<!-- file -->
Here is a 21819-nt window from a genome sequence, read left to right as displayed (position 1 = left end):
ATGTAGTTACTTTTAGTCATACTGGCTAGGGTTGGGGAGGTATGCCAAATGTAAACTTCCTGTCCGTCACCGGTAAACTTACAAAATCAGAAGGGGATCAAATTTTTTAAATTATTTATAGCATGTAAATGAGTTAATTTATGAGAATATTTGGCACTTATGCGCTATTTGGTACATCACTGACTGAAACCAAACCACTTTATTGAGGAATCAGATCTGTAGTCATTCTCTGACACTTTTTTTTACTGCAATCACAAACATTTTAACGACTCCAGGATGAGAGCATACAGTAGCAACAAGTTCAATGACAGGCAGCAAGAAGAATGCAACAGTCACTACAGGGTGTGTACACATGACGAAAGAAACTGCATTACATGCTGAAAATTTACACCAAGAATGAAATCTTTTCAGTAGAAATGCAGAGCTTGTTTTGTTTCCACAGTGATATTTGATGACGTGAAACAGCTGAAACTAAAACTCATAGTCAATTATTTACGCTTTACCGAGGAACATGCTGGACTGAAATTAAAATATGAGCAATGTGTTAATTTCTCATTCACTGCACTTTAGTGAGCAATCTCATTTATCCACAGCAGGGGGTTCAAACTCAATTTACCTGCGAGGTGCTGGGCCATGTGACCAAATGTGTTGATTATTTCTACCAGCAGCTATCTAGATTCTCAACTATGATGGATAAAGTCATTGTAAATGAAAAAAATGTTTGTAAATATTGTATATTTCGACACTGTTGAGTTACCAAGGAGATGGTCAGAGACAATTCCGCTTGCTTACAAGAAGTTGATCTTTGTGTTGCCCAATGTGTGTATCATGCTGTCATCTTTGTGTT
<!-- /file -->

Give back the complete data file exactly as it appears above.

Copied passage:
Here is a 21819-nt window from a genome sequence, read left to right as displayed (position 1 = left end):
ATGTAGTTACTTTTAGTCATACTGGCTAGGGTTGGGGAGGTATGCCAAATGTAAACTTCCTGTCCGTCACCGGTAAACTTACAAAATCAGAAGGGGATCAAATTTTTTAAATTATTTATAGCATGTAAATGAGTTAATTTATGAGAATATTTGGCACTTATGCGCTATTTGGTACATCACTGACTGAAACCAAACCACTTTATTGAGGAATCAGATCTGTAGTCATTCTCTGACACTTTTTTTTACTGCAATCACAAACATTTTAACGACTCCAGGATGAGAGCATACAGTAGCAACAAGTTCAATGACAGGCAGCAAGAAGAATGCAACAGTCACTACAGGGTGTGTACACATGACGAAAGAAACTGCATTACATGCTGAAAATTTACACCAAGAATGAAATCTTTTCAGTAGAAATGCAGAGCTTGTTTTGTTTCCACAGTGATATTTGATGACGTGAAACAGCTGAAACTAAAACTCATAGTCAATTATTTACGCTTTACCGAGGAACATGCTGGACTGAAATTAAAATATGAGCAATGTGTTAATTTCTCATTCACTGCACTTTAGTGAGCAATCTCATTTATCCACAGCAGGGGGTTCAAACTCAATTTACCTGCGAGGTGCTGGGCCATGTGACCAAATGTGTTGATTATTTCTACCAGCAGCTATCTAGATTCTCAACTATGATGGATAAAGTCATTGTAAATGAAAAAAATGTTTGTAAATATTGTATATTTCGACACTGTTGAGTTACCAAGGAGATGGTCAGAGACAATTCCGCTTGCTTACAAGAAGTTGATCTTTGTGTTGCCCAATGTGTGTATCATGCTGTCATCTTTGTGTT